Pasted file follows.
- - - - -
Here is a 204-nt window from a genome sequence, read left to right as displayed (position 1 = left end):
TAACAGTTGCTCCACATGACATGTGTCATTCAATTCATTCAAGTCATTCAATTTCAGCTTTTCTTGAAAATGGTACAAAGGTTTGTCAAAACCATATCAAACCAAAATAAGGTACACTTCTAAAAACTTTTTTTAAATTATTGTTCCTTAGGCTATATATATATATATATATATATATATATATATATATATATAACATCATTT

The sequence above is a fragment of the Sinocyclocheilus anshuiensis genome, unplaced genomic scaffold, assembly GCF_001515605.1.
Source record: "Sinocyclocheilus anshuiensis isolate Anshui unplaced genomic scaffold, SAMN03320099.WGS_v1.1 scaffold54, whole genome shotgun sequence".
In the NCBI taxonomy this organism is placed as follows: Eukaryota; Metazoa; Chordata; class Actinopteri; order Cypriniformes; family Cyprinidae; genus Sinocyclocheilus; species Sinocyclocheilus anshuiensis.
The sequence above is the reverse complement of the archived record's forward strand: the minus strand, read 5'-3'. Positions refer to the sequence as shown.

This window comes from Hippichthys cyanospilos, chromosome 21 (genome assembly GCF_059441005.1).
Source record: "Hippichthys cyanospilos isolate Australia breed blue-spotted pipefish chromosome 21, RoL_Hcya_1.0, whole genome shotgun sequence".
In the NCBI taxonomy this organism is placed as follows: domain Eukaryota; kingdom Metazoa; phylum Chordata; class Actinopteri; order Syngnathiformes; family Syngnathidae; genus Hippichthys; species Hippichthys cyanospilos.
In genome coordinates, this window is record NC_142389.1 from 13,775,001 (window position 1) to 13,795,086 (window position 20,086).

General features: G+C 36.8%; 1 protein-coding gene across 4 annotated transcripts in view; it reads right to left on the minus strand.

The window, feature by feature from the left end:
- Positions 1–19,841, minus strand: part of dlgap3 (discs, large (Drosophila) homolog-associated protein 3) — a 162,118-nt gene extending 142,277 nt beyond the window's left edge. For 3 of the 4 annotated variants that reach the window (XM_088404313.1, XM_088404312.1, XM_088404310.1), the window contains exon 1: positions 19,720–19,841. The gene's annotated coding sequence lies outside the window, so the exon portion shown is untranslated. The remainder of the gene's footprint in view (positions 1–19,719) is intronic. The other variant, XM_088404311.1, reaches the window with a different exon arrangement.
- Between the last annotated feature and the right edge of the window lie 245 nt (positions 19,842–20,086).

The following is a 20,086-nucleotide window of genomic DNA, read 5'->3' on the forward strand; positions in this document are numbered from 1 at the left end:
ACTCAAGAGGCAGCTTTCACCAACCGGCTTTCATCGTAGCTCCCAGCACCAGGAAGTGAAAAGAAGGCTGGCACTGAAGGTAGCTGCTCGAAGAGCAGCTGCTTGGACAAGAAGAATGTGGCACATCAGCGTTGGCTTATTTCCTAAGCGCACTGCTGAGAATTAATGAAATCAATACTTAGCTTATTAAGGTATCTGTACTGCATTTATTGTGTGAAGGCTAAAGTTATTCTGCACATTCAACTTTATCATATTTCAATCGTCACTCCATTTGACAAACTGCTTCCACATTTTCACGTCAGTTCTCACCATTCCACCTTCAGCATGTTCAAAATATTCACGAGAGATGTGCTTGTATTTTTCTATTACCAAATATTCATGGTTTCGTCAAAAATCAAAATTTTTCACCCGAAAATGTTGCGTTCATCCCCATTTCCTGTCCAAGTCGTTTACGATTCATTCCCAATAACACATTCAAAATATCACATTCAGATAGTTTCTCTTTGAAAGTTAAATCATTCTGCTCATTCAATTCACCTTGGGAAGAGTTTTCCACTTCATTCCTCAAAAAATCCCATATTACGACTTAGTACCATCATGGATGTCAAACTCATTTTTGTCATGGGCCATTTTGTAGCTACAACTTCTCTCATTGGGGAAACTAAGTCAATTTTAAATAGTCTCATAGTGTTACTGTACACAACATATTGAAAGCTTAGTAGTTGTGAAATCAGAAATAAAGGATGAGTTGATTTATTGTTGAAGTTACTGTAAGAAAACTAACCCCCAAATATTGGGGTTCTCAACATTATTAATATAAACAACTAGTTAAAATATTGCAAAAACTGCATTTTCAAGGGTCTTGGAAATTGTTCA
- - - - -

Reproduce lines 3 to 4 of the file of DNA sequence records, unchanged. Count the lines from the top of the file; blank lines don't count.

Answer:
The sequence above is a fragment of the Sinocyclocheilus anshuiensis genome, unplaced genomic scaffold, assembly GCF_001515605.1.
Source record: "Sinocyclocheilus anshuiensis isolate Anshui unplaced genomic scaffold, SAMN03320099.WGS_v1.1 scaffold54, whole genome shotgun sequence".